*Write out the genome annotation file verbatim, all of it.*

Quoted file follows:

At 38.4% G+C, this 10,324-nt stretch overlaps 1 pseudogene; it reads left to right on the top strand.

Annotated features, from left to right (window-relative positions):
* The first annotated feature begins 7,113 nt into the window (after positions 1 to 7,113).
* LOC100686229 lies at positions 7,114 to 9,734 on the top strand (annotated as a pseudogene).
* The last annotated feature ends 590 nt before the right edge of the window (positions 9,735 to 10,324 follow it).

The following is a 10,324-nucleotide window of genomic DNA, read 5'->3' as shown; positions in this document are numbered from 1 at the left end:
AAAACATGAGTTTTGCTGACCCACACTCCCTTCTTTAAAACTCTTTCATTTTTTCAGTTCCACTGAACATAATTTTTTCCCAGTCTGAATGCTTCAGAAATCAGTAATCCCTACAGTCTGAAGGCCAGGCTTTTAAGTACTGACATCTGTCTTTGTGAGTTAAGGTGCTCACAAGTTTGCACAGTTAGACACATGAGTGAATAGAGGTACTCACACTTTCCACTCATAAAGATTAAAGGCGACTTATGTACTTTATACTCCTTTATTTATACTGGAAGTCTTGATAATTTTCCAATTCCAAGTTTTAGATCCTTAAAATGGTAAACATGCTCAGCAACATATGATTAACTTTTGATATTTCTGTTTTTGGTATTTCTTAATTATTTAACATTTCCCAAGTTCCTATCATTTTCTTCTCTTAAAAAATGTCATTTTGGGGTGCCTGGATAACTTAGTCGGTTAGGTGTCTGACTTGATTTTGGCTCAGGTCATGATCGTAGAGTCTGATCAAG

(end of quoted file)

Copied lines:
At 38.4% G+C, this 10,324-nt stretch overlaps 1 pseudogene; it reads left to right on the top strand.

Annotated features, from left to right (window-relative positions):
* The first annotated feature begins 7,113 nt into the window (after positions 1 to 7,113).
* LOC100686229 lies at positions 7,114 to 9,734 on the top strand (annotated as a pseudogene).
* The last annotated feature ends 590 nt before the right edge of the window (positions 9,735 to 10,324 follow it).

The following is a 10,324-nucleotide window of genomic DNA, read 5'->3' as shown; positions in this document are numbered from 1 at the left end:
AAAACATGAGTTTTGCTGACCCACACTCCCTTCTTTAAAACTCTTTCATTTTTTCAGTTCCACTGAACATAATTTTTTCCCAGTCTGAATGCTTCAGAAATCAGTAATCCCTACAGTCTGAAGGCCAGGCTTTTAAGTACTGACATCTGTCTTTGTGAGTTAAGGTGCTCACAAGTTTGCACAGTTAGACACATGAGTGAATAGAGGTACTCACACTTTCCACTCATAAAGATTAAAGGCGACTTATGTACTTTATACTCCTTTATTTATACTGGAAGTCTTGATAATTTTCCAATTCCAAGTTTTAGATCCTTAAAATGGTAAACATGCTCAGCAACATATGATTAACTTTTGATATTTCTGTTTTTGGTATTTCTTAATTATTTAACATTTCCCAAGTTCCTATCATTTTCTTCTCTTAAAAAATGTCATTTTGGGGTGCCTGGATAACTTAGTCGGTTAGGTGTCTGACTTGATTTTGGCTCAGGTCATGATCGTAGAGTCTGATCAAG